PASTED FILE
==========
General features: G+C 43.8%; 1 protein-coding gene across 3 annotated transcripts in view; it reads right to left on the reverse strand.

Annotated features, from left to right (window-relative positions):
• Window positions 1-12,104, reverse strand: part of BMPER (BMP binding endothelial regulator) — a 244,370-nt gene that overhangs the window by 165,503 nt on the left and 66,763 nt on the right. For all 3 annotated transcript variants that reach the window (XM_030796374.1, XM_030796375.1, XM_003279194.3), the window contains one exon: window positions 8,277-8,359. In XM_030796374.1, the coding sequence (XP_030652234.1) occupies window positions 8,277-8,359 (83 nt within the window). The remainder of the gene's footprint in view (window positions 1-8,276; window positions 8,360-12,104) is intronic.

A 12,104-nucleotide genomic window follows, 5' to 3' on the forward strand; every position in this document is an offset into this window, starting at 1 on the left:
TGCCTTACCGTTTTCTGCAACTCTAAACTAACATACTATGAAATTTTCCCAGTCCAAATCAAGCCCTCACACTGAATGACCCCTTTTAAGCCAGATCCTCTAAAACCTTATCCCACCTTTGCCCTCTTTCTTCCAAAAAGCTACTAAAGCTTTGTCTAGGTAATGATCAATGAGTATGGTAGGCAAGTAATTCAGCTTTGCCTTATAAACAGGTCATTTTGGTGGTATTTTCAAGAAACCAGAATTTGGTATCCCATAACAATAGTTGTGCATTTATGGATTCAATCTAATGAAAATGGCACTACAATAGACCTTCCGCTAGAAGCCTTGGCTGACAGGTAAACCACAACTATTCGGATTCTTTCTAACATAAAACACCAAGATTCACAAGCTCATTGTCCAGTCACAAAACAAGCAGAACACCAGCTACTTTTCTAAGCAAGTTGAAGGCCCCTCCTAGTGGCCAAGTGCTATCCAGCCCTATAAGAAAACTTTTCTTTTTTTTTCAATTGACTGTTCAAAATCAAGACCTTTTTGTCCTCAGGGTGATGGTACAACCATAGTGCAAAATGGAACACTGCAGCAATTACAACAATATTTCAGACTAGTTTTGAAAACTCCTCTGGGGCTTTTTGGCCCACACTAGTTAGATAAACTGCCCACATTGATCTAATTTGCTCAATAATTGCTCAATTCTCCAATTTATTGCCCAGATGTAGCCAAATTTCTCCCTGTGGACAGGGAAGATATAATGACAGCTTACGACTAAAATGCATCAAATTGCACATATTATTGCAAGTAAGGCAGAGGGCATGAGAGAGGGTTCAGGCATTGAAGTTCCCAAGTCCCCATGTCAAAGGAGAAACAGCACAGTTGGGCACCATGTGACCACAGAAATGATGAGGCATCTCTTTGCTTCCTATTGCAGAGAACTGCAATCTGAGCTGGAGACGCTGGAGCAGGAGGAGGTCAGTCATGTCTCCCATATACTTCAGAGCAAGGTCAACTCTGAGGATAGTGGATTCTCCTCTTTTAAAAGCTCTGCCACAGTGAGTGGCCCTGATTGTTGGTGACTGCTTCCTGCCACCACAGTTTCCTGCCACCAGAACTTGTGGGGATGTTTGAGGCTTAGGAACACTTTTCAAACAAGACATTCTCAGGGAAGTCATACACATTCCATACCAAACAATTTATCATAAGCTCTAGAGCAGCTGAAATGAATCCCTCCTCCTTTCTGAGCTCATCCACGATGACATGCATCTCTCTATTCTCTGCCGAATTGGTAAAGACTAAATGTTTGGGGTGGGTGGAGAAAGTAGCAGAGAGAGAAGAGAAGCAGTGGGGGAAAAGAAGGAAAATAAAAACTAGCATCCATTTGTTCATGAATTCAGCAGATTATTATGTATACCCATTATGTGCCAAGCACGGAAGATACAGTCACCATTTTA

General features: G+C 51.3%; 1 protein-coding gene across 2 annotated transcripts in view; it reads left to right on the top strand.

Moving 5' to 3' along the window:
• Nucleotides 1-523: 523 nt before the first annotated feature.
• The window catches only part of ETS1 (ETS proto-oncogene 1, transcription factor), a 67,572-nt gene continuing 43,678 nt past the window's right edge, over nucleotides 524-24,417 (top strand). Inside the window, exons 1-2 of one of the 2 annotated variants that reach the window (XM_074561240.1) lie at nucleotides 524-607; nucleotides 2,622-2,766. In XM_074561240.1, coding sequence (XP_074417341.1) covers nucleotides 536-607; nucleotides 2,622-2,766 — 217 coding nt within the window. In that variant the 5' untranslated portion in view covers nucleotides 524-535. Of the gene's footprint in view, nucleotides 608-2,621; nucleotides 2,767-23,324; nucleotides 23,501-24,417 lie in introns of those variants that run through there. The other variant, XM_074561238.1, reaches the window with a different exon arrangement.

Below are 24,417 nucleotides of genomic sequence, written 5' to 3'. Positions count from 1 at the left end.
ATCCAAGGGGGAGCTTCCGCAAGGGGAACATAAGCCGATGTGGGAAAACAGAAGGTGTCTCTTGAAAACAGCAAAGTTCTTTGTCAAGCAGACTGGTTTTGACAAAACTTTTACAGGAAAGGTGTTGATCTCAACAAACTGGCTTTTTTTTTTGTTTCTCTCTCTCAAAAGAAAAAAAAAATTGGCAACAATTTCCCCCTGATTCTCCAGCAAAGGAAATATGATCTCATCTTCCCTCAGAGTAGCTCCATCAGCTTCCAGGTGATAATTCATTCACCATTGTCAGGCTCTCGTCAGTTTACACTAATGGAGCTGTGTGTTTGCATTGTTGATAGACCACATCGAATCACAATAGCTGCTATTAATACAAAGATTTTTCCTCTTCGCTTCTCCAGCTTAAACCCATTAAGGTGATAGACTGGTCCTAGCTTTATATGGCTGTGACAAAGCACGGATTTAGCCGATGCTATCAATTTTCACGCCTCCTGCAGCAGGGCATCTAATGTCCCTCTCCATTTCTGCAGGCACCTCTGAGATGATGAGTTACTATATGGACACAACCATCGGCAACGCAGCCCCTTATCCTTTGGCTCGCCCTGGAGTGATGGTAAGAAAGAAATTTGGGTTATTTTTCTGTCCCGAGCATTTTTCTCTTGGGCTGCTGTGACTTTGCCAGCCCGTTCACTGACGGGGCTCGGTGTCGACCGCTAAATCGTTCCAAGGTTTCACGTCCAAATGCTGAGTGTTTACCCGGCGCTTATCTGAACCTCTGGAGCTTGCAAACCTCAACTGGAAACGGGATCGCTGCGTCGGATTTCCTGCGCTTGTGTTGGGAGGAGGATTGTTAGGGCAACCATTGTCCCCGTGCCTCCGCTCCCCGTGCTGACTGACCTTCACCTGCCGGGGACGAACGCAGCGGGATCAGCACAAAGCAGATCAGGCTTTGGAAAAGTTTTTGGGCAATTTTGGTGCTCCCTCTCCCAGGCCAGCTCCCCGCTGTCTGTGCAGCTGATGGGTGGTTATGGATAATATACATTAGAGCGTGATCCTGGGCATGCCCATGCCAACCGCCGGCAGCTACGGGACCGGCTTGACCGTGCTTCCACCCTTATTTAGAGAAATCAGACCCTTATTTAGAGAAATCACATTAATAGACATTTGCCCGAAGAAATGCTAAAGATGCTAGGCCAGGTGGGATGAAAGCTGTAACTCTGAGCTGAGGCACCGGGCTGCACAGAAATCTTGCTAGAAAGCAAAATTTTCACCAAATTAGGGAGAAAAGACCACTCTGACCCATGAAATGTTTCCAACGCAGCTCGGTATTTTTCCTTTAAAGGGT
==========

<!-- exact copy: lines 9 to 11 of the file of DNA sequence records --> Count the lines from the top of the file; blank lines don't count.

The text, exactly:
• The window catches only part of ETS1 (ETS proto-oncogene 1, transcription factor), a 67,572-nt gene continuing 43,678 nt past the window's right edge, over nucleotides 524-24,417 (top strand). Inside the window, exons 1-2 of one of the 2 annotated variants that reach the window (XM_074561240.1) lie at nucleotides 524-607; nucleotides 2,622-2,766. In XM_074561240.1, coding sequence (XP_074417341.1) covers nucleotides 536-607; nucleotides 2,622-2,766 — 217 coding nt within the window. In that variant the 5' untranslated portion in view covers nucleotides 524-535. Of the gene's footprint in view, nucleotides 608-2,621; nucleotides 2,767-23,324; nucleotides 23,501-24,417 lie in introns of those variants that run through there. The other variant, XM_074561238.1, reaches the window with a different exon arrangement.

Below are 24,417 nucleotides of genomic sequence, written 5' to 3'. Positions count from 1 at the left end.
ATCCAAGGGGGAGCTTCCGCAAGGGGAACATAAGCCGATGTGGGAAAACAGAAGGTGTCTCTTGAAAACAGCAAAGTTCTTTGTCAAGCAGACTGGTTTTGACAAAACTTTTACAGGAAAGGTGTTGATCTCAACAAACTGGCTTTTTTTTTTGTTTCTCTCTCTCAAAAGAAAAAAAAAATTGGCAACAATTTCCCCCTGATTCTCCAGCAAAGGAAATATGATCTCATCTTCCCTCAGAGTAGCTCCATCAGCTTCCAGGTGATAATTCATTCACCATTGTCAGGCTCTCGTCAGTTTACACTAATGGAGCTGTGTGTTTGCATTGTTGATAGACCACATCGAATCACAATAGCTGCTATTAATACAAAGATTTTTCCTCTTCGCTTCTCCAGCTTAAACCCATTAAGGTGATAGACTGGTCCTAGCTTTATATGGCTGTGACAAAGCACGGATTTAGCCGATGCTATCAATTTTCACGCCTCCTGCAGCAGGGCATCTAATGTCCCTCTCCATTTCTGCAGGCACCTCTGAGATGATGAGTTACTATATGGACACAACCATCGGCAACGCAGCCCCTTATCCTTTGGCTCGCCCTGGAGTGATGGTAAGAAAGAAATTTGGGTTATTTTTCTGTCCCGAGCATTTTTCTCTTGGGCTGCTGTGACTTTGCCAGCCCGTTCACTGACGGGGCTCGGTGTCGACCGCTAAATCGTTCCAAGGTTTCACGTCCAAATGCTGAGTGTTTACCCGGCGCTTATCTGAACCTCTGGAGCTTGCAAACCTCAACTGGAAACGGGATCGCTGCGTCGGATTTCCTGCGCTTGTGTTGGGAGGAGGATTGTTAGGGCAACCATTGTCCCCGTGCCTCCGCTCCCCGTGCTGACTGACCTTCACCTGCCGGGGACGAACGCAGCGGGATCAGCACAAAGCAGATCAGGCTTTGGAAAAGTTTTTGGGCAATTTTGGTGCTCCCTCTCCCAGGCCAGCTCCCCGCTGTCTGTGCAGCTGATGGGTGGTTATGGATAATATACATTAGAGCGTGATCCTGGGCATGCCCATGCCAACCGCCGGCAGCTACGGGACCGGCTTGACCGTGCTTCCACCCTTATTTAGAGAAATCAGACCCTTATTTAGAGAAATCACATTAATAGACATTTGCCCGAAGAAATGCTAAAGATGCTAGGCCAGGTGGGATGAAAGCTGTAACTCTGAGCTGAGGCACCGGGCTGCACAGAAATCTTGCTAGAAAGCAAAATTTTCACCAAATTAGGGAGAAAAGACCACTCTGACCCATGAAATGTTTCCAACGCAGCTCGGTATTTTTCCTTTAAAGGGT